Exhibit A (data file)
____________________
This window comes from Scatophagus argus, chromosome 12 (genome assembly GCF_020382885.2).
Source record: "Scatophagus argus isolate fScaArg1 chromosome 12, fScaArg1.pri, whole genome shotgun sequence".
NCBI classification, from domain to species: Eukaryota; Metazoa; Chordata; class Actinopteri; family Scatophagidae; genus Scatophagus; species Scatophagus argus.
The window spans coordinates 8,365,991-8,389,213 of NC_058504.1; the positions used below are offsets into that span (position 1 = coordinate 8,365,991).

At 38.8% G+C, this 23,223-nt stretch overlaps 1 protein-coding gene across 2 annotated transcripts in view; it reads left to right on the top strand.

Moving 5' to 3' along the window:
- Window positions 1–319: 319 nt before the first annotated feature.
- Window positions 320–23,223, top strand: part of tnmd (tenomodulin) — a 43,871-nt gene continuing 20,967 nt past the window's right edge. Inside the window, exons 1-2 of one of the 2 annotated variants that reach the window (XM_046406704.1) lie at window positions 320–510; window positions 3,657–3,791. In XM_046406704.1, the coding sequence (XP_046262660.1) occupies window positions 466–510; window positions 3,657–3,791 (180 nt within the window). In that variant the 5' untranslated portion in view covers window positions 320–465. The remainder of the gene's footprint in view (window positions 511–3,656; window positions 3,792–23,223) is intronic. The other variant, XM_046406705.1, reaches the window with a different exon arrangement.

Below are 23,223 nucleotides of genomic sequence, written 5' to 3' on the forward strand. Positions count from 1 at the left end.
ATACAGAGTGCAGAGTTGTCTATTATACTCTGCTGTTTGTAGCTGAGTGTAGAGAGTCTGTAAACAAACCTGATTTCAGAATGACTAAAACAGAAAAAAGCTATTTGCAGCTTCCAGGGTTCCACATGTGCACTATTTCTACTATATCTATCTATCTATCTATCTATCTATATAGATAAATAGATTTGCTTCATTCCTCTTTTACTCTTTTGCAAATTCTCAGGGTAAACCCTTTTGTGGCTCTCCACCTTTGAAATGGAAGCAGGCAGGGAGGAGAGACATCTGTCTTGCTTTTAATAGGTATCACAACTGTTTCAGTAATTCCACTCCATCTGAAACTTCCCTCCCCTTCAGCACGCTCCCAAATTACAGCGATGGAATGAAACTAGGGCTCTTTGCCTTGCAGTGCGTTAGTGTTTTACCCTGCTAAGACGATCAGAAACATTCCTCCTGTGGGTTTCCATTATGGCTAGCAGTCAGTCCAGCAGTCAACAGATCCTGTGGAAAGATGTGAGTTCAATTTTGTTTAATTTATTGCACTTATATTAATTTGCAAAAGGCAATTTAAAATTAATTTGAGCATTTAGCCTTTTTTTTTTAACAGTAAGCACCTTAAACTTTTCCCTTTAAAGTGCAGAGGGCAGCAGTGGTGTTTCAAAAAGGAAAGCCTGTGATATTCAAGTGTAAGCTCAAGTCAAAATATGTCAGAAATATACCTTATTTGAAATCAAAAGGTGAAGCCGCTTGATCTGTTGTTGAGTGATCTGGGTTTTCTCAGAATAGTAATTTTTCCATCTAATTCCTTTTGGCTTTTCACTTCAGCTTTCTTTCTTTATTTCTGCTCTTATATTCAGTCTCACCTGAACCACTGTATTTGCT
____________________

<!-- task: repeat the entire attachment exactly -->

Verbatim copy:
This window comes from Scatophagus argus, chromosome 12 (genome assembly GCF_020382885.2).
Source record: "Scatophagus argus isolate fScaArg1 chromosome 12, fScaArg1.pri, whole genome shotgun sequence".
NCBI classification, from domain to species: Eukaryota; Metazoa; Chordata; class Actinopteri; family Scatophagidae; genus Scatophagus; species Scatophagus argus.
The window spans coordinates 8,365,991-8,389,213 of NC_058504.1; the positions used below are offsets into that span (position 1 = coordinate 8,365,991).

At 38.8% G+C, this 23,223-nt stretch overlaps 1 protein-coding gene across 2 annotated transcripts in view; it reads left to right on the top strand.

Moving 5' to 3' along the window:
- Window positions 1–319: 319 nt before the first annotated feature.
- Window positions 320–23,223, top strand: part of tnmd (tenomodulin) — a 43,871-nt gene continuing 20,967 nt past the window's right edge. Inside the window, exons 1-2 of one of the 2 annotated variants that reach the window (XM_046406704.1) lie at window positions 320–510; window positions 3,657–3,791. In XM_046406704.1, the coding sequence (XP_046262660.1) occupies window positions 466–510; window positions 3,657–3,791 (180 nt within the window). In that variant the 5' untranslated portion in view covers window positions 320–465. The remainder of the gene's footprint in view (window positions 511–3,656; window positions 3,792–23,223) is intronic. The other variant, XM_046406705.1, reaches the window with a different exon arrangement.

Below are 23,223 nucleotides of genomic sequence, written 5' to 3' on the forward strand. Positions count from 1 at the left end.
ATACAGAGTGCAGAGTTGTCTATTATACTCTGCTGTTTGTAGCTGAGTGTAGAGAGTCTGTAAACAAACCTGATTTCAGAATGACTAAAACAGAAAAAAGCTATTTGCAGCTTCCAGGGTTCCACATGTGCACTATTTCTACTATATCTATCTATCTATCTATCTATCTATATAGATAAATAGATTTGCTTCATTCCTCTTTTACTCTTTTGCAAATTCTCAGGGTAAACCCTTTTGTGGCTCTCCACCTTTGAAATGGAAGCAGGCAGGGAGGAGAGACATCTGTCTTGCTTTTAATAGGTATCACAACTGTTTCAGTAATTCCACTCCATCTGAAACTTCCCTCCCCTTCAGCACGCTCCCAAATTACAGCGATGGAATGAAACTAGGGCTCTTTGCCTTGCAGTGCGTTAGTGTTTTACCCTGCTAAGACGATCAGAAACATTCCTCCTGTGGGTTTCCATTATGGCTAGCAGTCAGTCCAGCAGTCAACAGATCCTGTGGAAAGATGTGAGTTCAATTTTGTTTAATTTATTGCACTTATATTAATTTGCAAAAGGCAATTTAAAATTAATTTGAGCATTTAGCCTTTTTTTTTTAACAGTAAGCACCTTAAACTTTTCCCTTTAAAGTGCAGAGGGCAGCAGTGGTGTTTCAAAAAGGAAAGCCTGTGATATTCAAGTGTAAGCTCAAGTCAAAATATGTCAGAAATATACCTTATTTGAAATCAAAAGGTGAAGCCGCTTGATCTGTTGTTGAGTGATCTGGGTTTTCTCAGAATAGTAATTTTTCCATCTAATTCCTTTTGGCTTTTCACTTCAGCTTTCTTTCTTTATTTCTGCTCTTATATTCAGTCTCACCTGAACCACTGTATTTGCT